Gold Shortage Seen in Asia with Physical Market Still Tight
GOLD drifted lower towards $1460 an ounce Friday morning in London, having climbed to its highest level since last week’s price drop at $1485 during Asian trading.
“The next resistance level is $1487,” says a note from technical analysts at Scotia Mocatta published late Thursday.
“Should we trade through that, we believe it will open up a full retracement to the $1522 lows…support is at $1322.”
Silver meantime rose as high as $24.86 an ounce in Friday’s Asian trading before falling back, while stocks and commodities fell and US Treasuries gained ahead of the release of provisional first quarter US GDP figures.
Over in Asia, “there’s panic buying [of physical gold products],” says Ronald Leung, chief dealer at Hong Kong’s Lee Cheong Gold Dealers.
“Everybody is buying gold…the physical market is still tight. The thing is that there are no immediate stocks.”
Wholesale dealers have this week reported premiums over the spot gold price of around $3 an ounce in Hong Kong and Singapore, and as high as $10 in Mumbai.
“You must be prepared to pay up,” one Singapore dealer told newswire Reuters this morning.
“I would think premiums will remain high in the short-term because of a shortage in immediate stocks. You have to wait for three days if you want to get gold now.”
According to a senior bullion bank executive speaking to BullionVault Thursday, Swiss capacity for producing kilo bars – the preferred form of gold bullion amongst private investors in Asia – is currently booked out until the end of May.
The US Mint meantime has sold 306,500 ounces of American Eagle gold coins so far this month, almost three times the volume sold in March.
“Although impressive in its scale,” says the latest commodities note from investment bank Natixis, “this retail demand will need to be sustained for a prolonged period if it is to offset not just the absence of [institutional investment] demand, but also potentially new investor sales in the coming weeks.”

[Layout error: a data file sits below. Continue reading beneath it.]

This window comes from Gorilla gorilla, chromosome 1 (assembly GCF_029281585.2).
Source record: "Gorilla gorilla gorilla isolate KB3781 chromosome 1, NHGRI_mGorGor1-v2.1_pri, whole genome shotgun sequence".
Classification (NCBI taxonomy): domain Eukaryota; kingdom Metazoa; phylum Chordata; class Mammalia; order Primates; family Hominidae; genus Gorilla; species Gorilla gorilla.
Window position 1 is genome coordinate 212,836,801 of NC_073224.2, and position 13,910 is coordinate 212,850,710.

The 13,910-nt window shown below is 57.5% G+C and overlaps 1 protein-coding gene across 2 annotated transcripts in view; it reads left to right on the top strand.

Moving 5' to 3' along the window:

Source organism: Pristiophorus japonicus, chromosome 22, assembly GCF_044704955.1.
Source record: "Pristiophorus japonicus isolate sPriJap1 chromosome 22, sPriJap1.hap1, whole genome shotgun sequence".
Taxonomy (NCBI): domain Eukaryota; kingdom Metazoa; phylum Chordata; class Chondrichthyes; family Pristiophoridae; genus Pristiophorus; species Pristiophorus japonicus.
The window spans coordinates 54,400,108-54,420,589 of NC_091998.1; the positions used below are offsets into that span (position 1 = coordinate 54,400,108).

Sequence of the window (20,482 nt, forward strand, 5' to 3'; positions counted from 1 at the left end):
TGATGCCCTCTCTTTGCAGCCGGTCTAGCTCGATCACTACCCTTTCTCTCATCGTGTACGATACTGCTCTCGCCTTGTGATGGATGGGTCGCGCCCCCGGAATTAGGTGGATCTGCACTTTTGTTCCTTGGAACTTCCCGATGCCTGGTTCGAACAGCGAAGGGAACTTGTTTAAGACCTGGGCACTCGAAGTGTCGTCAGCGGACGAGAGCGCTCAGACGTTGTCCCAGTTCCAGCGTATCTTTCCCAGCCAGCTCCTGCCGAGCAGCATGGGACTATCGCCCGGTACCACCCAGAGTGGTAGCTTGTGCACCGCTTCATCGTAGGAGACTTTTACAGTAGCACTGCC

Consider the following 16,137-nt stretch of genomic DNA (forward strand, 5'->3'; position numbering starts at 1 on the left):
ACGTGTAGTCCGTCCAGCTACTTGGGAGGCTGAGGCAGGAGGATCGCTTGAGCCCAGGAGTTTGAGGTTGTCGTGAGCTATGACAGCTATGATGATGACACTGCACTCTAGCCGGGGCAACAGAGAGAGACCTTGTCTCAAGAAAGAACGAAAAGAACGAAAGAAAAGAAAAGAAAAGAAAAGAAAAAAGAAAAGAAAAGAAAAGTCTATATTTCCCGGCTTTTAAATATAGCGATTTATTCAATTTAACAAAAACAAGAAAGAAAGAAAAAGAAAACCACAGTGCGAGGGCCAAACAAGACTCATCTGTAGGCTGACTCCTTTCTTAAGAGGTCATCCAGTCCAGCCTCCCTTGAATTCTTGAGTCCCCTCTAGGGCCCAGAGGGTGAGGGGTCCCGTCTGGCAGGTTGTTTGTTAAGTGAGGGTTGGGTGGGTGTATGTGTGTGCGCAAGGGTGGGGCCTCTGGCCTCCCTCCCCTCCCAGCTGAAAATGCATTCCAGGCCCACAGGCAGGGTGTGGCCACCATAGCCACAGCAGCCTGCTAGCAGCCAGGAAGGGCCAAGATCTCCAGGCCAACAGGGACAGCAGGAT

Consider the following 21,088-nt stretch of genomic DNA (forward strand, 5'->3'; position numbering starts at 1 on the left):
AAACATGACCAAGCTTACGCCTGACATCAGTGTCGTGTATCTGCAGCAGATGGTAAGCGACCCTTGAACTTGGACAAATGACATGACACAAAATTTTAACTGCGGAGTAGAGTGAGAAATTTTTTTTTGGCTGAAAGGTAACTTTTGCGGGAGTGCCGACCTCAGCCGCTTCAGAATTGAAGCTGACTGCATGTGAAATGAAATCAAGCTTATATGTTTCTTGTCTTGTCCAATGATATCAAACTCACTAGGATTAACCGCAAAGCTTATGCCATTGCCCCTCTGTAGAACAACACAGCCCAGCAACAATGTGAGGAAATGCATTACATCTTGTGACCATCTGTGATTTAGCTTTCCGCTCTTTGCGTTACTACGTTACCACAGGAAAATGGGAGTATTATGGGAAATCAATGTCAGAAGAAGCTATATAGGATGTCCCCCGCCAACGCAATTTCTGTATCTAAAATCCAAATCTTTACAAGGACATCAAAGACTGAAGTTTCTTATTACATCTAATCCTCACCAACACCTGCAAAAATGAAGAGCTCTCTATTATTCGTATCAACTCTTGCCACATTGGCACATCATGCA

As of Thursday, the world’s biggest gold exchange traded fund SPDR Gold Trust (ticker: GLD) has seen outflows of 42.7 tonnes from a week earlier, taking total holdings to just under 1090.3 tonnes, their lowest level since September 2009.
“Heavy disinvestment from ETF investors is being offset by strong physical demand in key markets such as India and China,” says a note from Australian bank Macquarie, “but neither of these is likely to continue indefinitely, and which runs its course first could determine whether the price moves $100 an ounce higher or lower.”
On the currency markets, the Euro drifted lower against the Dollar but remained above $1.30. The Euro gold price meantime looked set for a 4.7% weekly gain at €1126 an ounce. By comparison, gold in Sterling was up only 2.8% on the week at £947 an ounce after the Pound rallied yesterday following news that the UK avoided recession in Q1.
In Switzerland meantime, the chairman of the country’s central bank today criticized proposals that would prevent his institution from selling any of its gold reserves, arguing it could hinder monetary policy.
Consumer price deflation accelerated in Japan last month, with the consumer price index down -0.9% year-on-year compared to -0.8% for February, official data published Friday show.
Bank of Japan governor Haruhiko Kuroda told a press conference that “there were no calls…for further monetary easing” at today’s central bank policy meeting, where policymakers decided to leave interest rates at 0.1%.
“For the time being,” said Kuroda, “the BOJ will be buying 50 trillion Yen of government bonds annually to expand the monetary base by 60 trillion to 70 trillion Yen each year.”
Two BOJ board members dissented from the central bank’s projection that inflation will reach 2% over the next three years, Kuroda revealed.